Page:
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Dry conditions throughout late February have allowed most growers to catch up on summer weed spraying programs, whilst further rainfall events this week, although too early for a season break, will still be useful. The immediate forecast for more rainfall events through mid March could support increased canola plantings, if they eventuate. Mid way through the annual round of Crop Updates meetings in Perth and throughout the wheat belt, a number of key themes are evident as a result of the washup from last harvest. New variety adoption has been rapid with massive increases in hard variety, particularly Mace planted area and Hindmarsh likely to continue for 13/14.
Canola has become an integral part of the rotation in a lot of areas, driven by solid returns and enhanced weed control options offered by GM. Last years record planted area is likely to be at least maintained if not increased further if the break is early enough.
Malt barley area is likely to continue to further decline as a result of poor spreads and agronomic issues with current varieties. On the malt front – three new varieties were accredited last week – Henley, Grange & Scope – still too early to determine if there will be market demand for these though.
WA markets have been well supported over the last month by export shipping short covering demand – pushing basis levels even higher, as a result much of the 12/13 production has been sold at a grower level.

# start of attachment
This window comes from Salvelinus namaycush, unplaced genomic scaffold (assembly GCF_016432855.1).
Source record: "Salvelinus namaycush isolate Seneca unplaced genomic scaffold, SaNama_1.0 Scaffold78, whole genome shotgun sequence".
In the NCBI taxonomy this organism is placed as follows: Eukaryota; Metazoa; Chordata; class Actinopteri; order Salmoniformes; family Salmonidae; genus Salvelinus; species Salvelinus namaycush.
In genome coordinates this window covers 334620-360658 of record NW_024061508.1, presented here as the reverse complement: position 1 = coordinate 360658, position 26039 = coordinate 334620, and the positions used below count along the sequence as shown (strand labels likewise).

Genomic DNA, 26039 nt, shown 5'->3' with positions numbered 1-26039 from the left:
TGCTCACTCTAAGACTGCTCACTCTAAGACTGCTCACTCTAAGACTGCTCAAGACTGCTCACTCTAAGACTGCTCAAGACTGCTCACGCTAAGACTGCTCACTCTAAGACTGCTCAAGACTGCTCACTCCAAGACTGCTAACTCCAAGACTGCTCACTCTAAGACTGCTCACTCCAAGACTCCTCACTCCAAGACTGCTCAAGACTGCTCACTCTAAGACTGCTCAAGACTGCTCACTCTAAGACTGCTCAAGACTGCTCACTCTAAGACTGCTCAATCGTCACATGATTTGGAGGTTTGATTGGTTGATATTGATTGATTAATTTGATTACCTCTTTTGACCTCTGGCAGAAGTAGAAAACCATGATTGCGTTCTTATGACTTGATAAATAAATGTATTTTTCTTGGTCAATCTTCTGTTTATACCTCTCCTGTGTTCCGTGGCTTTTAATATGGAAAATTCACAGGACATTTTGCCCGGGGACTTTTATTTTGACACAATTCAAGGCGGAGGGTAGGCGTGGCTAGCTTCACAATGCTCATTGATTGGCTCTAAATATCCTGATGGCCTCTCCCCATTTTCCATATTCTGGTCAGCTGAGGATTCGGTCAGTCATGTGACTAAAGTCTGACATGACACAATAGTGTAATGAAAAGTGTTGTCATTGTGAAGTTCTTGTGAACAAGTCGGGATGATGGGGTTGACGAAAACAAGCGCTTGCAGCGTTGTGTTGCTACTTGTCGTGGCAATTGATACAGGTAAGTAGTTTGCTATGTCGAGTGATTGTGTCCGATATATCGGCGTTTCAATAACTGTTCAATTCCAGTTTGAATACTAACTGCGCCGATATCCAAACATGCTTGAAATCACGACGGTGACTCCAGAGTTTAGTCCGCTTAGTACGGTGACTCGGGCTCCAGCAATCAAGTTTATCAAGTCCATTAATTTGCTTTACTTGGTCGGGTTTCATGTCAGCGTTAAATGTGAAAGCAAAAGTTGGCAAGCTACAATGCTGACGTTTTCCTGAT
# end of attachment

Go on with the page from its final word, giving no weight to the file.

Offshore markets have been quite subdued over the past month due to favourable weather conditions across the US. Winter wheat growing areas as well as funds liquidating their wheat positions.
The increased competitiveness of US orgin wheat has provided some support to the market, however the weight of the sellers is winning out for now. Demand has increased for US wheat with wheat now displacing corn into the feed ration, and there is talk of wheat displacing corn in Ethanol production and increasing export business being concluded.
Australian wheat values have largely followed suit however they have reduced competitiveness to other origins as growers are well sold, at the same time there is strong demand by exporters to cover current commitmets. This is exaggerated in some port zones as prices for certain grades differ significantly to other port zones, driven by regional supply and demand anomalies.
Current season grain values are trading at significant premiums to new season values as anticipation grows of a return to normalised northern hemisphere production dynamics, and tight supply situation prior to this new crop competition commences.